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Built Up Power Hammer Anvils

Built-up Power hammer anvils by Jock Dempsey
Heavy Steel is often hard to find, expensive to buy and difficult to get cut. A built up anvil is a suitable solution to supply problems if done correctly. Shown are two ways to achieve this.

Square Built up Anvil: Using heavy bar from 1/2" (13mm) to 1" (25mm) or more and 3" (75mm) to 4" (100mm) wide a square anvil can be assembled. Using four groups of bar that form squares the whole can be securely welded together and each bar forming a connection to the cap. This method should have a cap 1-1/2" (38mm) to 2" (50mm) thick welded to the top. The cap can be greater than, equal to of smaller than the anvil and welded all around.

The pieces for this should be sawn as accurately as possible and stacked with one end as flat and square as possible. The better (flat) end is the where the cap will be welded. Tack weld all the pieces together then weld the collars and end plates.

Round Add on Anvil: We often find heavy shaft for a treadle or power hammer in the 6" (150mm) to 8" (200mm) range. While this is a good start it is often too light for the size machine being built. These sizes only give you a 288 to 513 pound (131 to 233 kg) anvil. To increase this we can add material to the outside.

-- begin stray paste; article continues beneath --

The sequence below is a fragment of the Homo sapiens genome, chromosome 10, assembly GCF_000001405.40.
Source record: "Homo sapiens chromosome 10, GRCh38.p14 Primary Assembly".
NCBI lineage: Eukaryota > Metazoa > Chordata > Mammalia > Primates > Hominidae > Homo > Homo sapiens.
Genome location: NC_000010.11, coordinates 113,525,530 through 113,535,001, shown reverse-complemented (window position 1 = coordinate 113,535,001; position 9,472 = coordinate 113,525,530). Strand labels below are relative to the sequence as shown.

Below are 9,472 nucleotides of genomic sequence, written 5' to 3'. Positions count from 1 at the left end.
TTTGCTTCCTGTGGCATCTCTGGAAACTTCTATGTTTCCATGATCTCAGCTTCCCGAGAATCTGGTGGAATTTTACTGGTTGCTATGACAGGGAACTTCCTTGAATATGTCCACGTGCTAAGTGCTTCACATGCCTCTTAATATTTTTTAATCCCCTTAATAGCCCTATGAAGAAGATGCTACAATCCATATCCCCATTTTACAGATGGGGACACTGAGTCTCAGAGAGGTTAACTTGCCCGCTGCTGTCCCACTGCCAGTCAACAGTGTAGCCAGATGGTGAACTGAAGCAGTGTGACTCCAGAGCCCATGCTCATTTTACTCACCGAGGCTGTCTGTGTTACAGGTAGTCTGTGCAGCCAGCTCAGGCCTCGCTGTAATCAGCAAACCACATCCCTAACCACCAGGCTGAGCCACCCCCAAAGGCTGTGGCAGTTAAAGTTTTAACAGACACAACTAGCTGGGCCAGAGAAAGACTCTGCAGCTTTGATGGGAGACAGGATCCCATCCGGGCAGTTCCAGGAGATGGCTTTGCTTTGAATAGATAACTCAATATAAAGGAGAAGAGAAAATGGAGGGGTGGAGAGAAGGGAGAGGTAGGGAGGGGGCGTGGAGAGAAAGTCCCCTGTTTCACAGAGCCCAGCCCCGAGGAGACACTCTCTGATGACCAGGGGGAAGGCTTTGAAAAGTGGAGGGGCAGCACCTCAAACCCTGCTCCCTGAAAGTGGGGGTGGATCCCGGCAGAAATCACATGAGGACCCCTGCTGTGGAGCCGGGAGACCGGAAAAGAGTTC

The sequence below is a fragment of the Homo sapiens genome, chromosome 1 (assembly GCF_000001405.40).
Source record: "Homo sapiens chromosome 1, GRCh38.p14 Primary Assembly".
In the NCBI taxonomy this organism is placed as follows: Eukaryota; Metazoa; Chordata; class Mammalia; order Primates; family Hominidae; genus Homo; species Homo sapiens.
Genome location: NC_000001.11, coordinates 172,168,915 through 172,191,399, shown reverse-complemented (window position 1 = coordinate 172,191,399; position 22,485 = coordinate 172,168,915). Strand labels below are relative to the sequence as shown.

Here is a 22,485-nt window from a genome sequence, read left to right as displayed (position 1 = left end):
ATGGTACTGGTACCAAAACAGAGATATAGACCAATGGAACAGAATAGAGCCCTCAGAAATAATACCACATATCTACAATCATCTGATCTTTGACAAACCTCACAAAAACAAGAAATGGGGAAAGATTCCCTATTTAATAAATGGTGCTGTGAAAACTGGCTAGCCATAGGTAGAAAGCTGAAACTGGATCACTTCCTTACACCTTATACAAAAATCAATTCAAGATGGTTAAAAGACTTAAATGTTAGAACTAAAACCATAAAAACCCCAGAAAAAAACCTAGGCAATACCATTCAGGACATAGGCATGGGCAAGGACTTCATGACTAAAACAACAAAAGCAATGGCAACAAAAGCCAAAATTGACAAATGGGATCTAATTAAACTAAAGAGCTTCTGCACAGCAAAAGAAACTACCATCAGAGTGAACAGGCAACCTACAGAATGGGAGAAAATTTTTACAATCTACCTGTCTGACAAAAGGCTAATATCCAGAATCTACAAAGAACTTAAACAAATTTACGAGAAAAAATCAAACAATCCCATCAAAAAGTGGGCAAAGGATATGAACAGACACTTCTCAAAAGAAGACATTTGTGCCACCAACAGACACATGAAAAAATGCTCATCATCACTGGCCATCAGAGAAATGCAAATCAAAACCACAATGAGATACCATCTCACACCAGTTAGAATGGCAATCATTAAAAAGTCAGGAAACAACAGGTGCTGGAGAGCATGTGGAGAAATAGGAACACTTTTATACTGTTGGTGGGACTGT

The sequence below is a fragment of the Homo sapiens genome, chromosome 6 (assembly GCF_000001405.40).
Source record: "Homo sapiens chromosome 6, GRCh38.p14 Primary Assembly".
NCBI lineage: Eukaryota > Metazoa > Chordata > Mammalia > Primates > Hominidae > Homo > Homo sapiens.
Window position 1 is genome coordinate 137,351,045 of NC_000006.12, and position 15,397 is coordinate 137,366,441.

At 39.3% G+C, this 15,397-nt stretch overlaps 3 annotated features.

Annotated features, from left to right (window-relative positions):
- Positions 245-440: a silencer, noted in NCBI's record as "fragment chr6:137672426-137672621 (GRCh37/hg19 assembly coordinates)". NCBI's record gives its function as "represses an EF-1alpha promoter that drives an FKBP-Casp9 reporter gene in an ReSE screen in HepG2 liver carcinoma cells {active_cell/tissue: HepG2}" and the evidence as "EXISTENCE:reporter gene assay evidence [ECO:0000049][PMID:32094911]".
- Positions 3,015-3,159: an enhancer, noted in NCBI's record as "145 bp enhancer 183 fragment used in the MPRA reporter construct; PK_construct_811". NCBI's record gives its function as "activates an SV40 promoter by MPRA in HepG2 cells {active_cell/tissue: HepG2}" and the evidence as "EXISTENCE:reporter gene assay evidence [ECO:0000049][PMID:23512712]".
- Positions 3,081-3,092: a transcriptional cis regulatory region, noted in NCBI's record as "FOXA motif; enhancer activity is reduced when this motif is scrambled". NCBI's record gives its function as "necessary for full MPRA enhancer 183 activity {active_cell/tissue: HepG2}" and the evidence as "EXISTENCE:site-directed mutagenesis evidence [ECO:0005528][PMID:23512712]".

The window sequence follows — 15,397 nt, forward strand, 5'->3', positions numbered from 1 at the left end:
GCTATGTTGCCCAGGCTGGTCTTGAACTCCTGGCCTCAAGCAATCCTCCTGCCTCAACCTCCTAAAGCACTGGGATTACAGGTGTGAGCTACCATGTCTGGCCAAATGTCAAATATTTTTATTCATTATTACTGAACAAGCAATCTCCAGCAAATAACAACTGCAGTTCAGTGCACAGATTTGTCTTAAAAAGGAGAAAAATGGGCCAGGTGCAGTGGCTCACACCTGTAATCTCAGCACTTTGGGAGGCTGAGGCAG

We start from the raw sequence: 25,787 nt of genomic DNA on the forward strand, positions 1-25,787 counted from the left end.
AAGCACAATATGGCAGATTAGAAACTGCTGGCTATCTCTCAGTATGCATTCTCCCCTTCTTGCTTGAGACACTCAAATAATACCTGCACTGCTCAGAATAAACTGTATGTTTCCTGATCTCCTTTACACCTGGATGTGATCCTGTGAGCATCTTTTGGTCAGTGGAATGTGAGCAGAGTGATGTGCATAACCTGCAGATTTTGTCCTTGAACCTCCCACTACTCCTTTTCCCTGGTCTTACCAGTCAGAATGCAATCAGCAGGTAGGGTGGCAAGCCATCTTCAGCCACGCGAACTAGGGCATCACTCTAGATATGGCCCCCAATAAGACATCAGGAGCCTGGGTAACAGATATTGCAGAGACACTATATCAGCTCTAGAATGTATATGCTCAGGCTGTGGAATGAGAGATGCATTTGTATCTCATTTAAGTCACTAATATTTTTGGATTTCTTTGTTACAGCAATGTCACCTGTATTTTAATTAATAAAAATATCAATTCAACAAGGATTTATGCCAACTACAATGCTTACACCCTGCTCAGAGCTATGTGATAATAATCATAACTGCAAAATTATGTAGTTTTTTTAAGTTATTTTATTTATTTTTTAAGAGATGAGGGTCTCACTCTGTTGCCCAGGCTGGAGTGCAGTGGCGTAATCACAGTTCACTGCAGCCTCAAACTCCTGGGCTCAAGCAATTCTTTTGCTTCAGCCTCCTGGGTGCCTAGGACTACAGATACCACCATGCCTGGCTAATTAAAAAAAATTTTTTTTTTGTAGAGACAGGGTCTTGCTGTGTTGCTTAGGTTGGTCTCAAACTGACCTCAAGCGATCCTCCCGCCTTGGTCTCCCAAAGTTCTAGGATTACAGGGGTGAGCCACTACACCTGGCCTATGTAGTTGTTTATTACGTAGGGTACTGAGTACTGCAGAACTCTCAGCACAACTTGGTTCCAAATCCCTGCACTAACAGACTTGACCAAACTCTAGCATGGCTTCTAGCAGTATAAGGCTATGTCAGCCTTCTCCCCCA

The drawing above is of a 6.5" (165mm) round, 36" (915mm) long. It weighs 331 (150kg) with the heavy chamfer. Adding eight 24" (610mm) pieces of 2" (50mm) square stock will increase the weight by 218 (99kg) to a total of 549 pounds (249kg). Add on pieces can be square stock or heavy flat bar. These would give the appearance of cooling fins. Note that by cutting each piece alternately at a 45° angle there is no waste in producing the chamfered ends.

Style: There is no reason for a DIY or Junk Yard machine to look ugly and have no style. Chamfering both the anvil (which gives better working clearance) and the add on pieces creates an interesting well thought out look. We are artist craftsmen and should approach these projects that way.

Design: While both these ideas were intended for the DIY builder they are perfectly suitable for a commercial machine. If you use them, please remember where these ideas came from.

See these designs realized on the anvilfire-X1 Power Hammer Anvils
Copyright © 2007 by Jock Dempsey, DEMPSEY'S FORGE
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